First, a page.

there’s a number of issues on my mind right now: more than an update’s in the oven. as usual, i won’t be able to do justice to them all, but i’ll try. (after all, i’m saving energy by avoiding upper case letters. i’m not just being precious, i’m being carbon footprint conscious…)
take a look at exhibit no. 1: the mechanical typewriter. comparing it to what i’m doing right no, in this very minute, the gap between 1876 (when this beauty was manufactured) and 2011 is considerable. check it out – right now:
- i am reaching out to hundreds, perhaps thousands, of people while warming my feet on a buckwheat pillow at home. the sun is shining, too, which makes me happy, but that, really, is unrelated to this post. you’ll be visiting & reading this later, your own face in the sun, your feet on whatever you put your feet on. whatever goes on, you are where you are and i am where i am. you’re never more than a few seconds away.
i’m reading up on one of the things that occupied me lately – how writers can find [more] readers and make a living writing while the publishing industry flaps its tattered wings helplessly though they’re trying in the light of changing fortunes. reading the brilliant, shiny dialog by slightly self-obsessed, money-oriented writers like eisler and konrath, who however speak important truths (though they do they their merry time getting there). Writers who are up to something which has been in the air for a long time though it took young, daring, soft-spoken amanda hocking to bring it out in the open in a big way garnering world-wide attention: self-publishing is no shame, it’s the way to go. the consultants to the publishing industry are listening, too. they begin to realize that this revolution is actually not about the e-book per se, but it’s about the fact that… publishers are starting to need authors more than authors need publishers. (Eisler). that’s why exhibit no. 2 is the publisher with egg on his face. so much egg that you hardly recognize the poor publisher.
at yet another place, fictionaut, ann bogle, sam rasnake and james lloyd davis have started WAG–Writers Across Genres as a community of writers focusing on how to turn this new situation into an organisation that can support authors better than traditional associations can or do. anybody interested in joining, e-mail to ann (yes, you evil spam bot, of course this e-mail is protected, what were you thinking? were you thinking we don’t know how to use technology? if you clicked on the link: this recaptcha is a great example for apps that solve real problems while letting you play a simple recognition game– in this case, digitization of books. games – like farmville – are among the things WAG might look at to carve out that new place in the sunshine for writers…) or come straight to our new community site. exhibit no. 3 shows the prairie dog, a frugal yet fiercely survivalist little animal.
i’m dwelling on my joy that my daughter, shortly before she had to go to bed, could see me read a few stories live from home. the entire show “this berlin life-live!” was streamed to people’s desktops or to their beds. in a sportsbar in mexico city, joe looked up from his burrito and smiled at one of the stories. on the beach in sydney, karen, enjoying the autumn sun, shook her head when i read “le sucre brun”. when kim yaged read “jews in berlin”, a priest in poland nodded and had a new idea for his next sermon. when paula, bert, nancy, nate and jake read stories by paula, bert, nancy, nate and matt, other things happened elsewhere. “streaming” is not only a process, it’s a metaphor for global connectedness, too. i like that. it was a special show. exhibit no. 4 is charlie your inner tramp, who’d love to have had this technology to be broadcast to the end of the earth. (unrelated but adorable: check out charlie’s legs over at the kaffe, prose by shelagh chopra.)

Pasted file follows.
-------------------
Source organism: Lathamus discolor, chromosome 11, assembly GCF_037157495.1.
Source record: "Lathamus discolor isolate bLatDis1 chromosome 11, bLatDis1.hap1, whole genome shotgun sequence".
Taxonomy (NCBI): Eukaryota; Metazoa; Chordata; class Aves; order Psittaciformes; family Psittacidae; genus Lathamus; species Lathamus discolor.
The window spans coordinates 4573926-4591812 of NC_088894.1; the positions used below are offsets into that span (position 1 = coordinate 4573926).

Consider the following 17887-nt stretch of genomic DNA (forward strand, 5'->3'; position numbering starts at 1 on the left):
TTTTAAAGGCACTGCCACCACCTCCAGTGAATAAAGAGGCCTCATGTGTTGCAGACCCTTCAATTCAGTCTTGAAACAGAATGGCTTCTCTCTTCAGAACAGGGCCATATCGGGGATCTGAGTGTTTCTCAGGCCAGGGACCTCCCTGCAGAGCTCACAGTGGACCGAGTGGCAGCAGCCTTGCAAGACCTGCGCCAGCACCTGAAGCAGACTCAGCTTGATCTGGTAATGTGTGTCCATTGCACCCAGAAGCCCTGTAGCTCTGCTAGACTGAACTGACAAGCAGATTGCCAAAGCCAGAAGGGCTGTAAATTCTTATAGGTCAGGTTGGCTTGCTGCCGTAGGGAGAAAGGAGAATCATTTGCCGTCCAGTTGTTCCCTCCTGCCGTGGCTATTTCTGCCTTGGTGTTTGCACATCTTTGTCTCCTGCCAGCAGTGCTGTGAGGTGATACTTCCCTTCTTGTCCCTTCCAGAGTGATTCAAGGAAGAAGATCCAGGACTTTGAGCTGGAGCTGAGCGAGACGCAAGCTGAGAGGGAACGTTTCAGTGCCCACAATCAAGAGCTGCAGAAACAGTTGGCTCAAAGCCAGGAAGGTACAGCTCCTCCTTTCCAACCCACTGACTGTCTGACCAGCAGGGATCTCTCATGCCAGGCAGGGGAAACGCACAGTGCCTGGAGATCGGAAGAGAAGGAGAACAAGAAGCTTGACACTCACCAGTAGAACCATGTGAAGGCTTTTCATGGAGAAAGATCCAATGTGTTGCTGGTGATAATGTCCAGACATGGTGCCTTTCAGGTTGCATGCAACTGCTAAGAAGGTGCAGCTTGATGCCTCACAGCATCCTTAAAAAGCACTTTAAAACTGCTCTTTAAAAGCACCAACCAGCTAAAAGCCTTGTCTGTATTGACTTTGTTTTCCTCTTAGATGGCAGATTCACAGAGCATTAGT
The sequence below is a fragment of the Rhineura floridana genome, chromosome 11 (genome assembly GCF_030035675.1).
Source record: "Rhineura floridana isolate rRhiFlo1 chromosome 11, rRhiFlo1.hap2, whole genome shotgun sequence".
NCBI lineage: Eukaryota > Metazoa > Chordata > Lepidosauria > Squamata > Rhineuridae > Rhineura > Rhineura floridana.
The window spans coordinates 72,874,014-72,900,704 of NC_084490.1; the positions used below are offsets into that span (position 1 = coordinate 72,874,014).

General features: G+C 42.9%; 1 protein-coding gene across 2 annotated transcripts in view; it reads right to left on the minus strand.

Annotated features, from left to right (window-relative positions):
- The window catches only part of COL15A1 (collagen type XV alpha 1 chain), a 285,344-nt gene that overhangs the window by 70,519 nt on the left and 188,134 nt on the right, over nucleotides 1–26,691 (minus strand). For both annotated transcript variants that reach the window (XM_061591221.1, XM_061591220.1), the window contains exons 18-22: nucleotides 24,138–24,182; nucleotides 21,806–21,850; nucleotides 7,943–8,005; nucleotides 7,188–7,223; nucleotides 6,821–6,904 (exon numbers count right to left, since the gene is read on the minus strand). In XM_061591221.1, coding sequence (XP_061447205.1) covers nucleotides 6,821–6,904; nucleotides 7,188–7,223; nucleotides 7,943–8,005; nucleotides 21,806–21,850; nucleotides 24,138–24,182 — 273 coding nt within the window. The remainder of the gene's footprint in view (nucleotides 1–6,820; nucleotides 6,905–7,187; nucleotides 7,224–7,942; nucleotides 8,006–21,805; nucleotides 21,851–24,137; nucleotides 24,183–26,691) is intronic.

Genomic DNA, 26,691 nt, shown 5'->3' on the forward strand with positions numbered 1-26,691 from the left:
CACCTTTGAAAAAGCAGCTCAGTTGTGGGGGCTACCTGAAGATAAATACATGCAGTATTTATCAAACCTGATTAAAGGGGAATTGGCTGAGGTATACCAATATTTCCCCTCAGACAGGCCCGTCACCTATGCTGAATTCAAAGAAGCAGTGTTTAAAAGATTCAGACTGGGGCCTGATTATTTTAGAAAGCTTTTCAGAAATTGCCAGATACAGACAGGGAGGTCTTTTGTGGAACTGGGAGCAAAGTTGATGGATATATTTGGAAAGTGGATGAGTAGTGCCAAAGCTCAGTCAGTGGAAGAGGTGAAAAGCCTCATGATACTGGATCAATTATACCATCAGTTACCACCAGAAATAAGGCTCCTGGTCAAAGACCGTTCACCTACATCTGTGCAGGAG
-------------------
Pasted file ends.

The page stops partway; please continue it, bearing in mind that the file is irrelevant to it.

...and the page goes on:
i’m so relieved to have finished my novella and submitted it on time even though i could have used another week, month or year to edit it. the process that invariably happens with anything i write has already begun: the piece drifts away from me. when i look at it a few days after i finished it, i already like it a little more (as if someone else had written it), a few weeks later and i could convince myself that this was by another author and actually quite good. and so on until the child is all grown up, walks on its own and talks on its own. according to exhibit 4, your creative work cannot both grow up and remain as close as it once was, a boil on your brain, ham from your hip.
only a few weeks ago i realised something that for me, who always tried to do everything, be everyone to myself and to others, is profound and important: the person who writes; the person who reads; the person who comments on your writing; the person who sells something you wrote and the person who networks with others – these are four (or more) different people! it is crazy to ask of yourself to be more than one of these at once (or even at all). yet, writers all over the place seem to berate themselves for not being all-singing-all-dancing writing-selling-networking-publishing businesses. it’s partly the fault of technology: it suggests that, because you sit in front of a neat dashboard with a lot of buttons and potential power, you should be able to do it all. it’s not true though. do what you’re best at first (or rather, what you really enjoy doing). anything above that is a godly gift. exhibit 6 is my response to unkind pressure on myself.
… but that’s enough of me and this messy social media upgrade exhibition, which isn’t an “app” – no automatic answers to this business of writing and publishing, but some good trends, technologies and temptations. be tired now.
cheers & thanks for reading
– Marcus Speh.